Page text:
Operation Finale takes too many shortcuts toward final goal
For almost 80 years, there has been no easier type of movie to make than one that featured Nazis as bad guys. A movie can only go one direction after introducing an actual Nazi or Nazi sympathizer, and it’s up to the filmmakers to lead the audience to that conclusion in an interesting and satisfying manner.
Operation Finale, which details the capture and trial of Adolf Eichmann, one of the main organizers of the Holocaust, should be the ultimate slam dunk of a movie. A group of Israeli Mossad agents, led by Peter Malkin (Oscar Isaac), get a tip that Eichmann (Ben Kingsley) is alive and well in Argentina, 15 years after World War II ended.
However, with plenty of Nazi sympathizers, including Eichmann’s son, Klaus (Joe Alwyn), on the lookout for Jews in Argentina, capturing and extracting Eichmann is no easy task. Not only that, but the Mossad team must stem their urges to kill Eichmann in Argentina instead of waiting for him to get justice back in Israel.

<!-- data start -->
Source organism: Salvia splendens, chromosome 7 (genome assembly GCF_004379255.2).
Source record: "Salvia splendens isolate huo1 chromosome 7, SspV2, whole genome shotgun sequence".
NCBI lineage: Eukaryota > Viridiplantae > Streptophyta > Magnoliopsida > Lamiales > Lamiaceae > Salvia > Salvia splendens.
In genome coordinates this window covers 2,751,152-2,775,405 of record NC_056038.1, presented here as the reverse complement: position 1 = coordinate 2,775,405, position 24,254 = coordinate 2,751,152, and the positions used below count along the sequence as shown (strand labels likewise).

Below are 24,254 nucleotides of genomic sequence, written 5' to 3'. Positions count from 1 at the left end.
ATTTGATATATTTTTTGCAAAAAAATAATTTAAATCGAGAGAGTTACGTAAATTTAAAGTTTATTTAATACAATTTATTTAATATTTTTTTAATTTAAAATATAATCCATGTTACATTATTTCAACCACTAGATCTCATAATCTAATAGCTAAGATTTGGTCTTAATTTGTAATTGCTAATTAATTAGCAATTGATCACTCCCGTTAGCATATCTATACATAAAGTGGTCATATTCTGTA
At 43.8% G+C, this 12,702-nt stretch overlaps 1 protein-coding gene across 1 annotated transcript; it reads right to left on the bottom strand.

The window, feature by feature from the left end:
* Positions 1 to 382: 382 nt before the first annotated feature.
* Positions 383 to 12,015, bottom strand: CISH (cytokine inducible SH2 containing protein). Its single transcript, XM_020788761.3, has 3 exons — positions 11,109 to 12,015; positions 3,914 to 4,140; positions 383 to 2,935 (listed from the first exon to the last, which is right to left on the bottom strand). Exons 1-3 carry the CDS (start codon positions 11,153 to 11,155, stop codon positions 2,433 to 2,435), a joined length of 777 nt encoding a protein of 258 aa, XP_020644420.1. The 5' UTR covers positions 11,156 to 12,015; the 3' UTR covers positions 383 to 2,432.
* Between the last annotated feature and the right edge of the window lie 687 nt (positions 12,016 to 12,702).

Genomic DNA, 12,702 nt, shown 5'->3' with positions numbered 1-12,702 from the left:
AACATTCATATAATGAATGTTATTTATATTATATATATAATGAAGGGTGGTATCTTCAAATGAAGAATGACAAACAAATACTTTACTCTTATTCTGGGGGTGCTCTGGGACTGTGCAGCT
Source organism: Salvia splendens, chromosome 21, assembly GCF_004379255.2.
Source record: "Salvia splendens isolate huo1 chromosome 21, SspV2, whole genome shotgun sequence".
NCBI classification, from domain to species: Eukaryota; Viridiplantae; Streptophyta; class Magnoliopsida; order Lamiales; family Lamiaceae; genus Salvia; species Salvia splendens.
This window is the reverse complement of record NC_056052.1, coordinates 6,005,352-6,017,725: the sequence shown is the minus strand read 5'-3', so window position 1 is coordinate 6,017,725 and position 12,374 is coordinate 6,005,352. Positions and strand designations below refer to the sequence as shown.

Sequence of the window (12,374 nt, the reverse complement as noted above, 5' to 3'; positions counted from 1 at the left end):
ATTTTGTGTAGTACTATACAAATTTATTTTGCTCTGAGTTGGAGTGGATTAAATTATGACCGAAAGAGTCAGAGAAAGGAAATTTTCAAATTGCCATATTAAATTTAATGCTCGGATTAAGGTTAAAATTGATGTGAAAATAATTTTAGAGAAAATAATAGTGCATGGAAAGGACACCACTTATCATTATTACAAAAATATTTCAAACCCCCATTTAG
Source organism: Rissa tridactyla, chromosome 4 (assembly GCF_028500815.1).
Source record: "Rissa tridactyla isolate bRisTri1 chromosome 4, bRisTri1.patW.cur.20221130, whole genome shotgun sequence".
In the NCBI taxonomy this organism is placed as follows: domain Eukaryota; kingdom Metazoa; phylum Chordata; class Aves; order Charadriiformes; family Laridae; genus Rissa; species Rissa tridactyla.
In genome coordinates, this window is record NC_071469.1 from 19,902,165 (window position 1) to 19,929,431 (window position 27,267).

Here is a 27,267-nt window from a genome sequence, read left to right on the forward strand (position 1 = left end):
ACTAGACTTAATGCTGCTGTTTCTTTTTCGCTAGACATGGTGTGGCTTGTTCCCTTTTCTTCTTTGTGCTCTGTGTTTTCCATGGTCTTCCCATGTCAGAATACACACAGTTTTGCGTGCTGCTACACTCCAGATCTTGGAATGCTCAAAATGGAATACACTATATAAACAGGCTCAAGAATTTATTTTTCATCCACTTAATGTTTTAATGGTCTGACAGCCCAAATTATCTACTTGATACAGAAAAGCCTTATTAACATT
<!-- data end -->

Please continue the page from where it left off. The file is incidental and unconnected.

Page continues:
The film, directed by Chris Weitz and written by first-time screenwriter Matthew Orton, has a tone that is all over the place. You would expect the film to be a straight-up drama, and while there is plenty of that to be had, the filmmakers also insert a lot of jokey banter. Whatever the reasons for its inclusion, the result is an undercutting of any tension that might have existed.
You would hope that, creative license aside, the filmmakers tried to stay true to the facts of the events depicted. Whether they did or not is unclear, but many moments feel right out of the Screenwriting 101 book. Weitz and Orton stage multiple scenes in a way that make the drama seem manufactured instead of organic, often having characters escape at just the right moment.
Malkin is the de facto lead character, and the sequences with Malkin and Eichmann together are among the best in the film. However, there are also a lot of unnecessary sidebars, including a former relationship between Malkin and fellow agent Hanna Elian (Melanie Laurent). None of them are ever properly explored, and therefore none of them pay dividends for the main plot.
Despite the film’s faults, the actors keep it watchable thanks to their unique skills. Kingsley has been able to go back-and-forth between good and evil characters throughout his entire career. He plays Eichmann with a subtlety that few others could manage. Isaac, Laurent, Alwyn, and Haley Lu Richardson also make the most of their roles.
For a film that should have gone from A to B with relative ease, Operation Finale takes too many narrative shortcuts. It winds up feeling like a light version of Argo when it could have been so much more.